Miles Davis PLAYLIST: A good example of the popular-song based playing of the 1950s is Miles Davis recording of "Surrey with the Fringe on Top" (1956) which you can search for on Youtube or another music provider.
We illustrated the different between the soloing of the 1950s and 1960s by playing Miles Davis's composition "Four" from 1954 and a live recording of "Four" from a concert in 1964, which included a young band of Herbie Hancock (piano), Ron Carter (bass), Tony Williams (age 18, drums), and George Coleman (tenor sax). The soloing is radically different.Class Five Notes and Links
Class Five emphasized that bebop, or "modern" jazz, gave rise to several styles of playing that are still the predominant type of jazz heard today. In some ways they were a reaction to the frantic tempos and extremes of bebop. One can differentiate five types of jazz, although it's not always possible to draw precise lines between them. Many musicians contributed to all these types.
For further clarification of Modes and Chord changes, see item 5 below.
(1) A synthesis of orchestration and soloing using the bebop "melodic language," although toned down. The music is epitomized by the Birth of the Cool session recorded in 1948 -1949. In class we played "Boplicity" (by Miles Davis) and "Jeru" (by Jerry Mulligan). (Note: the date given for Boplicity in some sources is 1957. However, the music was recorded in 1948 -1949; the date 1957 is when Capitol Records released the entire session as an album.
We showed how the sound achieved by Davis's 1949 nonet was revived by Herbie Hancock in 1967 in his album "Speak Like A Child," using the title tune ("Speak Like A Child") and "Riot" as examples of orchestrations which frame solos. Other albums by Hancock of this type are "Maiden Voyage" and "Speak Like a Child," which helped to establish his reputation in jazz during the early 1960s.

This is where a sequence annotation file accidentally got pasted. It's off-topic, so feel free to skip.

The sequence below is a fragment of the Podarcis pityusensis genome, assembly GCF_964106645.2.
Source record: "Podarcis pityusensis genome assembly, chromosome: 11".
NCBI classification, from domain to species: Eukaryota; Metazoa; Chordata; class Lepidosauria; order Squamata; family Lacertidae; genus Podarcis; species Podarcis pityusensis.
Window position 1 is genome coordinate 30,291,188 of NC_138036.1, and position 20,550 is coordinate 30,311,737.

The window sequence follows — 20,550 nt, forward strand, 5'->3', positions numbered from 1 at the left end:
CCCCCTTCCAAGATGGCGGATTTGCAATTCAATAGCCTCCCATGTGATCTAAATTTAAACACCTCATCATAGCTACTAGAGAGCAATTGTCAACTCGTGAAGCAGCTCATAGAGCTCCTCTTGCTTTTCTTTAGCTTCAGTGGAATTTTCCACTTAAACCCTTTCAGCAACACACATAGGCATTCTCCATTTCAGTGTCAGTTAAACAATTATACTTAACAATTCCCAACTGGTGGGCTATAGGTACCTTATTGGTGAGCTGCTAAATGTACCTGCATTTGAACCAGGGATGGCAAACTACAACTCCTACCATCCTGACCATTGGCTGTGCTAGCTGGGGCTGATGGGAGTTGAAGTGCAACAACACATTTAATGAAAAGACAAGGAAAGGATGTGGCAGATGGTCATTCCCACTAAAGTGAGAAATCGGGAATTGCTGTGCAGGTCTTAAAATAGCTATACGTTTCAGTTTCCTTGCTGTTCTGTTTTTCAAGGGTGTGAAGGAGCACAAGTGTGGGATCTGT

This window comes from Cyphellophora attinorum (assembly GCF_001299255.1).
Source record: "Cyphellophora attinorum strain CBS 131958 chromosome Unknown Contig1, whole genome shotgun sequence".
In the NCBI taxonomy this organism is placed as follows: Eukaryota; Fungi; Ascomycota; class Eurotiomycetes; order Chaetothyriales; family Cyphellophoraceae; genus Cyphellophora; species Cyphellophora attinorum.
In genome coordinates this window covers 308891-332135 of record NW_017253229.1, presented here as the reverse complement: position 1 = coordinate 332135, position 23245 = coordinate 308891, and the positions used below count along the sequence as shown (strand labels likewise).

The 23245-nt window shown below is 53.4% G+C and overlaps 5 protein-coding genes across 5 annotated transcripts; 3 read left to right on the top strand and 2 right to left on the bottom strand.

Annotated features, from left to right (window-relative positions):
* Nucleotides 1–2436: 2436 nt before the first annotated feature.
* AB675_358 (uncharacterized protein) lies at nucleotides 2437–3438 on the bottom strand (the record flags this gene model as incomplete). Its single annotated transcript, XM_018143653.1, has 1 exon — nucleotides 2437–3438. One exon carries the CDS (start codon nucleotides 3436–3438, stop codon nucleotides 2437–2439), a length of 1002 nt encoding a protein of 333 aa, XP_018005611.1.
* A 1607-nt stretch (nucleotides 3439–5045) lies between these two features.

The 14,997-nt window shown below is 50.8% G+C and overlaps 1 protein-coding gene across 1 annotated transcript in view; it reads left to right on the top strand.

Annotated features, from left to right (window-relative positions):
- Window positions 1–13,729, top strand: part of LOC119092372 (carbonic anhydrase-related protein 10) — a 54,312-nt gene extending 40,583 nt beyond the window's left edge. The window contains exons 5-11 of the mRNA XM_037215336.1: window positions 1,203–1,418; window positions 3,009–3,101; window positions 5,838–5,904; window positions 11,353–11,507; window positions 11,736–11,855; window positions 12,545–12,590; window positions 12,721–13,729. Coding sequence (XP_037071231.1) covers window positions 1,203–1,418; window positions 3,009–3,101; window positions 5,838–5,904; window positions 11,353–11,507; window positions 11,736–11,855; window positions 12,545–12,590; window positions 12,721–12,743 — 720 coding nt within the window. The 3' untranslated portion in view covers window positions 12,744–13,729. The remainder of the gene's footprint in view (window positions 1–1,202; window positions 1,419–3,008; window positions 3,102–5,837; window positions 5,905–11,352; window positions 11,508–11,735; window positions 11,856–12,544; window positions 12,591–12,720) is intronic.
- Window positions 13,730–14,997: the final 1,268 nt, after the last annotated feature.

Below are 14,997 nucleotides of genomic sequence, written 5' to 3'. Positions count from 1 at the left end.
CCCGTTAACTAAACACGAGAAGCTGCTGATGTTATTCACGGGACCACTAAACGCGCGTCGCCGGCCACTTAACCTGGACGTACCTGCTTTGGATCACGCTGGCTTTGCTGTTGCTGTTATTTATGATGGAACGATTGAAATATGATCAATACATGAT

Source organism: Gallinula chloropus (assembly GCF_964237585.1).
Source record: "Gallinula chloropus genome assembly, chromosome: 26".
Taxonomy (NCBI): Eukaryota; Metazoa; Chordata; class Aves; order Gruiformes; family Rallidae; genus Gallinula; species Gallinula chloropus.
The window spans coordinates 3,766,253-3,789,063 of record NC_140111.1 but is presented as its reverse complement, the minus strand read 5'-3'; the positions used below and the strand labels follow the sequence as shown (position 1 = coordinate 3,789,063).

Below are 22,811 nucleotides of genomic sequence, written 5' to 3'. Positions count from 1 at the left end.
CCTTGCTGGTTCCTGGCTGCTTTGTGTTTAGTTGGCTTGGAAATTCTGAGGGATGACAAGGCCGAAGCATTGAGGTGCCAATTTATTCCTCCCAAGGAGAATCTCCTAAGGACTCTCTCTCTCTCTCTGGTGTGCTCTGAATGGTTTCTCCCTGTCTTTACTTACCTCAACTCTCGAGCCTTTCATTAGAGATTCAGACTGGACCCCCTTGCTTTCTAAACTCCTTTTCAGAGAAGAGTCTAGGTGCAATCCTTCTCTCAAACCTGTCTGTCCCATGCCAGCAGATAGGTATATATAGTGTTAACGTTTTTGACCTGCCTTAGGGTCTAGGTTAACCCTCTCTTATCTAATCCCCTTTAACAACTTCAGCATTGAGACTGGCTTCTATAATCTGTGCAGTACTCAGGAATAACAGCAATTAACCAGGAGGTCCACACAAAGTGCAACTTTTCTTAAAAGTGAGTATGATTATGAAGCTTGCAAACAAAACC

(2) hard bop -- a more accessible reconstruction of bebop using the blues, popular song forms, or original chord progressions, emphasizing individual soloing; We played "The Jody Grind" and "Blowin' the Blues Away." There are many more examples in this vein: "Sister Sadie," "Señor Bues," and "Song For My Father" are good examples. I have not added links to these titles, but you can find them all on Youtube by searching for "Horace Silver <song title>.
Herbie Hancock later composed music that derived from the hard bop style of jazz pioneered by Horace Silver (whose music we reviewed in class -- also see blow for links). Hancock's famous "Watermelon Man" and his "Cantaloupe Island" were examples of the hard bop influence. Cantaloupe Island is an example of hard bop "funkiness" in its rhythm combined with "modal" approach to improvising -- based on scales, not chord (harmonic) changes. In the "Watermelon Man" performance, Herbie explains how he came up with the rhythm and melody. The Canteloupe Island quintet has the best soloists Herbie played with in his own groups, Freddie Hubbard (tpt) Joe Henderson (tenor sax), Ron Carter (bass), and Tony Williams (drums).
(3) show tunes and popular music rendered as jazz, and based on chord changes. There are more major musicians during this period than would fit into a reasonable sized paragraph, but a few names that come to mind are Miles Davis, John Coltrane, Lee Morgan, Oscar Peterson, Bill Evans, Cannonball Adderley, Thelonious Monk, Freddie Hubbard, Gil Evans (an arranger), Oliver Nelson, Sonny Rollins, Dexter Gordon and so many dozens more.
(4) Jazz compositions based on chord changes. Some songs composed by jazz musicians cross over into popular music (e.g., Ellington's "Satin Doll" or Erroll Garner's "Misty" but between 1949 - 1969 many composed pieces were intended as jazz and were played primarily by jazz musicians. (See the list at the bottom of this page.) One example we viewed in class was Monk's "Round Midnight," and this week, John Coltrane's "Giant Steps." Specifically, we heard (and watched) "Giant Steps" - an animation. "Giant Steps" is interesting because the harmonic progression it uses is so unique.